The 10 Most Unlikely Kids Movie Stars
The Rock's appearance in this week's Tooth Fairy compelled us to look back at some movies where tough guys went soft...
Ever since Arnie wrangled a bunch of infants in Kindergarten Cop, seems like every tough guy can't wait to show their softer, humorous side around kids, animals, 'toons and talking trains. Many of the films are critically reviled and only a few are hits, but -- as Dwayne "The Rock" Johnson proves by donning the wings in this week's Tooth Fairy, his third go at family fun -- the trend isn't going away any time soon. Here then are 10 of the most unlikely stars of kids movies...
He'd already tracked down Sarah Connor, the Predator and the truth about the Mars colony, so it seemed only natural that someone should make a movie in which action-man Arnie's entire challenge amounted to buying a Turbo Man toy as a Christmas present for his son (future Anakin Skywalker moppet Jake Lloyd). His competitor for the little piece of moulded plastic? Comedian Sinbad. Released in the yuletide season, it managed to make box-office cash registers jingle just enough for it to break even but critics and audiences who went along responded to it like a lump of coal in a stocking.
Baldwin's a big guy who projects a brusque no-nonsense confidence, whether it's as an NBC chieftain on 30 Rock or in his formative screen tough guys in The Getaway and Glengarry Glen Ross. All of which makes it funnier to see him appear as a 12-inch tall fairy amid the talking trains of this terrible movie version of the popular tyke TV show. He's Mr. Conductor, who works the Magic Railroad between the human world of Shining Time and the talking-train universe of Sodor, and he has lost his gold dust -- meaning he can no longer sparkle between the two places! Try not to think of his "Always be closing" speech when he's driving Thomas, blowing a whistle and saying "Sparkle! Sparkle! Sparkle!"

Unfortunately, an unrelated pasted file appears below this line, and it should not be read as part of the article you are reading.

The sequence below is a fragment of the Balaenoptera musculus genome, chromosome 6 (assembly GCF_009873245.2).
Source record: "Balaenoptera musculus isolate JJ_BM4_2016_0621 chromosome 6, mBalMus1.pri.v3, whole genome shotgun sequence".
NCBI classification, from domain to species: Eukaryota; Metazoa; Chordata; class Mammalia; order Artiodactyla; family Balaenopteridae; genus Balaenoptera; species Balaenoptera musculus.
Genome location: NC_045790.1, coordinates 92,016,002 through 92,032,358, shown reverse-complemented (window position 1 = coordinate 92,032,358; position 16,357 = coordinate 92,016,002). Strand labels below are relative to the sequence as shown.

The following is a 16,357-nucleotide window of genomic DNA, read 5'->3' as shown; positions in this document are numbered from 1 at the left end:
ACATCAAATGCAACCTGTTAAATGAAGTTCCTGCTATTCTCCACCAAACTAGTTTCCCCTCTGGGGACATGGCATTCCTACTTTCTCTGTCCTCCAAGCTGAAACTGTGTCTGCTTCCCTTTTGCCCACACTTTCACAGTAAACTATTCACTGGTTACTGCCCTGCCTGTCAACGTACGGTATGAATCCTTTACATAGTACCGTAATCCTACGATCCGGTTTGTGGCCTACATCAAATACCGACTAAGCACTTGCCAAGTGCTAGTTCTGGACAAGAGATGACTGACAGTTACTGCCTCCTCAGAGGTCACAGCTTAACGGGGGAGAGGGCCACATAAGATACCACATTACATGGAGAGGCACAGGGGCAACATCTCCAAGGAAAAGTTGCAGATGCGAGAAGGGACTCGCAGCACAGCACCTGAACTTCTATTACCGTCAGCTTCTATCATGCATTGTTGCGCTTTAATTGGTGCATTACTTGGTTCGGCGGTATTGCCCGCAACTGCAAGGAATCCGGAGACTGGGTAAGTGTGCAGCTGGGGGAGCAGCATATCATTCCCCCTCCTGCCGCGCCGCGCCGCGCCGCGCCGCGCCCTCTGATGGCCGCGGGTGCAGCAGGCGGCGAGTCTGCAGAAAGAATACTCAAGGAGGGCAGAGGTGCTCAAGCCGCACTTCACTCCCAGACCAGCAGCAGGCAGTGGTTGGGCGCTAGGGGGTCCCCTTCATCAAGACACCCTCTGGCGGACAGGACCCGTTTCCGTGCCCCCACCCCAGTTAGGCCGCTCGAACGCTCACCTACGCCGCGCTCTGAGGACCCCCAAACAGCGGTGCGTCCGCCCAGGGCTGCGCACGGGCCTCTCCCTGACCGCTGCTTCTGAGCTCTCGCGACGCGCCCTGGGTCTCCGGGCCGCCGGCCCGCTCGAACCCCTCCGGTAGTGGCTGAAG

Good sense of humor or dud career move? That's what we all asked ourselves when Robert De Niro joined this big-budget but small-brained adaptation of the TV cult cartoon. That he actually parodied his "Are you talkin' to me?" scene from Taxi Driver in this flop might just have been the line in his career where De Niro crossed over from awesome actor to self-parody specialist. Certainly his biggest hits since have traded on him mocking his tough-guy image, while actual meaty dramatic roles have been few and far between.
Hollywood had clearly learned nothing from that time the Harlem Globetrotters visited Gilligan's Island and so it was decreed that Shaq should become a movie star. But instead of an action effort -- the route Dennis Rodman would take next year in the gloriously cheesy Double Team -- or even a 'toon tale like Michael Jordan in Space Jam -- Shaq was shoehorned into this horrendous kids comedy as -- wait for it -- a genie. But not just an ordinary genie -- a rapping genie. Who lives in a beat box. You haven't lived until you've heard the lines: "Trapped in a box like a premature burial/Used to mull in the space cemetarial/Suffered a curse that was more than malarial/Lived as a ghost granted wishes material/Served every Tom, Dick and Harriel." Where did the screenwriters buy their rhyming dictionary?